Shingles Vaccine May Not Be a Problem With
Contrary to current contraindications, the shingles vaccine appears safe for patients taking medications for immune-mediated diseases such as rheumatoid arthritis or psoriasis, according to
a new study
The study, published in the Journal of the American Medical Association
, sought to determine if those patients would be at increased risk of herpes zoster (HZ) shortly after receiving a vaccine.
The analysis, which included nearly 20,000 vaccinated Medicare beneficiaries, concludes that the live zoster vaccine is not associated with an increased risk of herpes zoster shortly after vaccination in patients currently treated with biologics, but is associated with a significantly reduced longer-term risk of developing shingles.
"A live attenuated vaccine reduces HZ risk by 70% and 51% among immunocompetent individuals 50 to 59 years and 60 years and older in two randomized blinded trials, respectively," according to background information in the article. "The risk of HZ is elevated by 1.5 to 2 times in patients with rheumatic and immune-mediated diseases such as rheumatoid arthritis and Crohn's disease. This increase has been attributed to both the underlying disease process and treatments for these conditions."
The live HZ vaccine is currently contraindicated in patients receiving some immunosuppressive medications, including all immune-modulating biologic agents and some nonbiologic immunosuppressive medications, the study noted.
For the retrospective cohort study, researchers from the University of Alabama at Birmingham reviewed medical records for 463,541 Medicare beneficiaries 60 years and older with rheumatoid arthritis, psoriasis, psoriatic arthritis, ankylosing spondylitis, or inflammatory bowel disease, using Medicare claims data from January 2006 through December 2009. They tracked incidence rates of HZ within 42 days after vaccination as well as beyond 42 days.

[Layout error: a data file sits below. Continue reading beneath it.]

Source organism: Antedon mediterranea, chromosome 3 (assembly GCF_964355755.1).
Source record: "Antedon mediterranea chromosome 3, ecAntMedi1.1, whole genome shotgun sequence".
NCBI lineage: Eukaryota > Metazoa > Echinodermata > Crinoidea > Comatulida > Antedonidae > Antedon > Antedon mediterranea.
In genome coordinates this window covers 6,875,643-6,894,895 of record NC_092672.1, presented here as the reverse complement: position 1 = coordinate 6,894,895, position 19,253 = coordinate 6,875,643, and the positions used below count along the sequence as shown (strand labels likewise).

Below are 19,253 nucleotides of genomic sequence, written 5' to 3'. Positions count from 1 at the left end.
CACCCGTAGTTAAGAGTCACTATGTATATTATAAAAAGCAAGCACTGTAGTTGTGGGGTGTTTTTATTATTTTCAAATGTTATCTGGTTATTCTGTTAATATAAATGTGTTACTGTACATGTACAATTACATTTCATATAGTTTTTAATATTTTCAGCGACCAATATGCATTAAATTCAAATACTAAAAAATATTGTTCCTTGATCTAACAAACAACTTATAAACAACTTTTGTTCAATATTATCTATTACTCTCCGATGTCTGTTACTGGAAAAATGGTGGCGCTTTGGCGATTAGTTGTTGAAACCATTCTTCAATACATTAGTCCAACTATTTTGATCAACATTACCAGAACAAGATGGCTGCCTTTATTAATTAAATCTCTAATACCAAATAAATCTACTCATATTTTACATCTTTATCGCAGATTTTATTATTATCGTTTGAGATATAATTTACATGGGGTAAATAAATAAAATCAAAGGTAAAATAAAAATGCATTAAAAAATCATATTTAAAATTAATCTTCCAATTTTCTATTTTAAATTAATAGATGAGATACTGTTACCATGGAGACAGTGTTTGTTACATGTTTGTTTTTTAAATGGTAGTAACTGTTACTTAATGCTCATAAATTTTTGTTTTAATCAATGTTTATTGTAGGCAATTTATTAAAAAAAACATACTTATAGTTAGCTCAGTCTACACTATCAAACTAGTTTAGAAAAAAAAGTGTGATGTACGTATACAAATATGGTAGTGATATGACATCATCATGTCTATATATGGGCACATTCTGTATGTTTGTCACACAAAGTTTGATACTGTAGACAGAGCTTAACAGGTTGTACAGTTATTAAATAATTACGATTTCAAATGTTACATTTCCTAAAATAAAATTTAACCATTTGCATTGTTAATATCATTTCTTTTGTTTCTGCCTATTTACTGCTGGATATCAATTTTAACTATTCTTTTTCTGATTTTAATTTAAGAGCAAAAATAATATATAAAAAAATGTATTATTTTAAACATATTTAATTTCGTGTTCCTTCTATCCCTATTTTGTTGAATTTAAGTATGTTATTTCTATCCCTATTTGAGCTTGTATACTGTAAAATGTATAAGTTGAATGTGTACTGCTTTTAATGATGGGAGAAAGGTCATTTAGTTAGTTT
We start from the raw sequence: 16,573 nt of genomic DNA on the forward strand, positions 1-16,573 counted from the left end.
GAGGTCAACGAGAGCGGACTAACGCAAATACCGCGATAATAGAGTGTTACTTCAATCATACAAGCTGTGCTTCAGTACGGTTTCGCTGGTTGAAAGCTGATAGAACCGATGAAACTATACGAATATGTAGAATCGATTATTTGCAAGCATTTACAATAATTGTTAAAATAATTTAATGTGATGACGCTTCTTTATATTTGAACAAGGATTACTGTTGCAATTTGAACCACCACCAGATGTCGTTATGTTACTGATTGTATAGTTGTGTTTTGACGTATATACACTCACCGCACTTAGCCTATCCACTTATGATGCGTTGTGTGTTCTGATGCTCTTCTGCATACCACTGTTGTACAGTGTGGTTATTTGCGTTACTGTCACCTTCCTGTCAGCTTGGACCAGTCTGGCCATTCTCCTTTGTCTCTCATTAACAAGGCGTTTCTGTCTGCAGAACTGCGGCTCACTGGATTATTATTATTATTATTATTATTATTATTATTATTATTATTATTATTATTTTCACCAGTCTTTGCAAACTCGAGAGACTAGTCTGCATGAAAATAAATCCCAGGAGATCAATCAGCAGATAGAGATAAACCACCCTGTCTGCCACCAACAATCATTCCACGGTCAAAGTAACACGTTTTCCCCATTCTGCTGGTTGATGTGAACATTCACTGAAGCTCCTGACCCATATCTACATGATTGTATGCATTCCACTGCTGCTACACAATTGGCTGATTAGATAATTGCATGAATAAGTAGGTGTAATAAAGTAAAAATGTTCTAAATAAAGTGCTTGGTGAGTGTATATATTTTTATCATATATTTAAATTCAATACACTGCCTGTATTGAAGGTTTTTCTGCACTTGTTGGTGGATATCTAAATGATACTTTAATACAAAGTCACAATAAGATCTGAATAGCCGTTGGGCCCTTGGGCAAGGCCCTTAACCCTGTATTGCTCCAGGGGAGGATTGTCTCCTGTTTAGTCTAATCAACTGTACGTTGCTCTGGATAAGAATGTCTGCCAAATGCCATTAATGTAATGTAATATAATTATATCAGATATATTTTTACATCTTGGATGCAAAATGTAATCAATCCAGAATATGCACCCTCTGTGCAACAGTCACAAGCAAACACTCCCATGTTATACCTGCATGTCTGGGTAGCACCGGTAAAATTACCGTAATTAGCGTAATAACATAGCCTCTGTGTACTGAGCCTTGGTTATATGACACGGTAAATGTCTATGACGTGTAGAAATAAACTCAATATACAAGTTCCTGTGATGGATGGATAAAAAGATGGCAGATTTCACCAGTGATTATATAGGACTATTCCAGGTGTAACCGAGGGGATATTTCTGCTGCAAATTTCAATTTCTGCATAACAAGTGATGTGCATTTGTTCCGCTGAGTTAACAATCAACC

During the study period, 18,683 patients, 4%, received the zoster vaccine. Of the 633 patients exposed to biologics, including 551 patients exposed to antitumor necrosis factor biologics, no cases of varicella or HZ occurred within the 42 days following vaccination, researchers found. In fact, among all patients, only one case of primary varicella was identified within the 42-day risk window, occurring on Day 10 after vaccination.
Looking beyond the initial 42-day period, researchers observed 138 cases of HZ. After controlling for demographics, type of immune-mediated disease, health care utilization, and exposure to biologic and nonbiologic disease-modifying antirheumatic drugs and oral glucocorticoids, they determined that vaccination was associated with decreased shingles risk over a median of 2 years of follow-up.
"Despite the recognition that patients with immune-mediated conditions are at increased risk of HZ, this and previous studies have shown that only a small fraction of these patients received the vaccine, likely in part due to safety concerns," the authors concluded. "Our data call into question the current recommendations that HZ vaccine is contraindicated in patients receiving biologics and suggest a need for a randomized controlled trial to specifically address the safety and effectiveness of HZ vaccination among patients receiving biologics."